Government Challenges Obesity
You would think that with evidence of an epidemic everywhere, Americans would begin to take the rise of obesity seriously, but I have found otherwise. With two thirds of the population overweight or obese, doctors are worried this could be the first generation since the Civil War to have a shortened life expectancy. But who is to blame? Though some say it’s the fast-food industry, others argue it’s the parent’s fault. In recent discussions of obesity, one controversial issue has been whether the government has gone too far in invading personal rights. On the one hand, Jeff Winkler in his article “Most Americans oppose Michelle Obama’s Healthy, Hunger-Free Kids Act” surveyed citizens on how they feel on this issue and respondents argue that parents should have the ultimate say in their child’s diet. On the other hand, Jeff Richards in his article “Healthy, Hunger Free-Kids Act” and Karen Ball in her article “Parents, Principals Don't Like School Lunch Rules”, both agree with First Lady Michelle Obama, contending that national obesity is not only an economic threat but also a national security issue, therefore, government is doing the right thing by taking action. I agree with Michelle Obama and I endorse the US Department of Agriculture’s decision to take a historic step towards reducing childhood obesity by putting new nutrition standards on school lunches. All this is a looming topic because the outcomes have turned out to be quite controversial with citizens, which is expressed in the article, “Parents, Principals Don't Like School Lunch Rules”. Karen Ball addresses the complaints parents and principals have about the USDA’s decision to limit starch to one cup per week, lowering calorie limits and sodium levels, replacing whole milk with skim or one percent and mandating leafy greens and red and orange veggies. The rules will affect thirty million lunches served each school day in America. Though many support the USDA’s decision...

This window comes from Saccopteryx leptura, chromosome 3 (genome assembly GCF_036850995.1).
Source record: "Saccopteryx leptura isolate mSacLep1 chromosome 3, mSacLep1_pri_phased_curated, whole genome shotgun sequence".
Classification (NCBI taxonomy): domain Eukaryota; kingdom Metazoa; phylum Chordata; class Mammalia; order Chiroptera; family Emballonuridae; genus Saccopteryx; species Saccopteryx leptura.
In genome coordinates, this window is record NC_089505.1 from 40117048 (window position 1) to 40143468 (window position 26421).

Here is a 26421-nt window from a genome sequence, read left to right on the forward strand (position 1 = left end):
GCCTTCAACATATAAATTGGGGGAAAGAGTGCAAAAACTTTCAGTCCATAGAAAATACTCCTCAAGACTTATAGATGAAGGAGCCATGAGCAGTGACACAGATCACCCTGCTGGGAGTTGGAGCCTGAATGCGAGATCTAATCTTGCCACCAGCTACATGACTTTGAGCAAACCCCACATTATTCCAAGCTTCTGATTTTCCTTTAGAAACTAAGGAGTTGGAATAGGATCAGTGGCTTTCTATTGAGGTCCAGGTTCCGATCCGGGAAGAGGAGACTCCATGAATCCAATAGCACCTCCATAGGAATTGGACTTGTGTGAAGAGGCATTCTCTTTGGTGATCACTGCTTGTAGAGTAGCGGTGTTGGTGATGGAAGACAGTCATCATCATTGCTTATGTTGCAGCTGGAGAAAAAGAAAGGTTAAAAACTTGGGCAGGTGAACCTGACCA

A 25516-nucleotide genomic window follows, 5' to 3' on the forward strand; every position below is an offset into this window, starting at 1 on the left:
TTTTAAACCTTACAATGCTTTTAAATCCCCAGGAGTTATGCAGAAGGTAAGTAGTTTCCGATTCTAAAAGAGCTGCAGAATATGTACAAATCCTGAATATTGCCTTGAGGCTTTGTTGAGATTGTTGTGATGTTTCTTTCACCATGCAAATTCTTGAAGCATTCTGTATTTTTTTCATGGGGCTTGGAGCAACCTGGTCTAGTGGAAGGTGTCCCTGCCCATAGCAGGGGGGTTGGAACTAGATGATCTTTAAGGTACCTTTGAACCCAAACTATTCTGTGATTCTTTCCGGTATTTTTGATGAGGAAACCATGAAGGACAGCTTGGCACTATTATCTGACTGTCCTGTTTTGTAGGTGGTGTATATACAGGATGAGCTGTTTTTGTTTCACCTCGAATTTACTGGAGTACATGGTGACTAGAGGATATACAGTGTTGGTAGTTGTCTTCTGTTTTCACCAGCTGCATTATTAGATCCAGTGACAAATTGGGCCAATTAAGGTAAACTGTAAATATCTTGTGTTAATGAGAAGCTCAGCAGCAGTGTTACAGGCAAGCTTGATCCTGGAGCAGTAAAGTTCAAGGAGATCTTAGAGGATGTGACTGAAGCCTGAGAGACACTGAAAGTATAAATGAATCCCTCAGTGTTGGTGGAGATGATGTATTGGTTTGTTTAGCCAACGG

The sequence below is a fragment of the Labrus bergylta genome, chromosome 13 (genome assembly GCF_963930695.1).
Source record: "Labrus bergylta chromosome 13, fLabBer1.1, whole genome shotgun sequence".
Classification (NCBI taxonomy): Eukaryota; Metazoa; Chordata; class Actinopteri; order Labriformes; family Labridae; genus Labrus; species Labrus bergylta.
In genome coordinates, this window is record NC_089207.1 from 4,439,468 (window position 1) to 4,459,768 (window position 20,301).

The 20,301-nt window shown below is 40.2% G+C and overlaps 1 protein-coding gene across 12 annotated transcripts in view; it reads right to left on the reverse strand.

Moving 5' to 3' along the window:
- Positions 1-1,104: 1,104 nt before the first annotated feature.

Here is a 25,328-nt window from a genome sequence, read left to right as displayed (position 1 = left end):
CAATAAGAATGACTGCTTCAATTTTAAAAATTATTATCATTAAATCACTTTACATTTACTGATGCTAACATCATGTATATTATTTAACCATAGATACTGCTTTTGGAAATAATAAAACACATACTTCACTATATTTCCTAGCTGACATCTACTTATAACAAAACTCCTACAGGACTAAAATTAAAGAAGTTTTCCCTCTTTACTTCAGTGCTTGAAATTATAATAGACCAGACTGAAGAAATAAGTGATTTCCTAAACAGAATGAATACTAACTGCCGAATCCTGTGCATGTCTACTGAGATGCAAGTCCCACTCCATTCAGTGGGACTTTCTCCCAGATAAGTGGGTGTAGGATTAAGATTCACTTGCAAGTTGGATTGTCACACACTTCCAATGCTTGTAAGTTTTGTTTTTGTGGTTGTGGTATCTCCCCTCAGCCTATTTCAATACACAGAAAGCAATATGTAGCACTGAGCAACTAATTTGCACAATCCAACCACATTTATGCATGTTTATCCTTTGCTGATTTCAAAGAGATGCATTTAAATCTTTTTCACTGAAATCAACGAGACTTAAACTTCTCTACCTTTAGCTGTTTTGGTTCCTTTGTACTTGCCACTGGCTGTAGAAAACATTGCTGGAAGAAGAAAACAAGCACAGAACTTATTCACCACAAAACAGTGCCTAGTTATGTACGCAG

Please join StudyMode to read the full document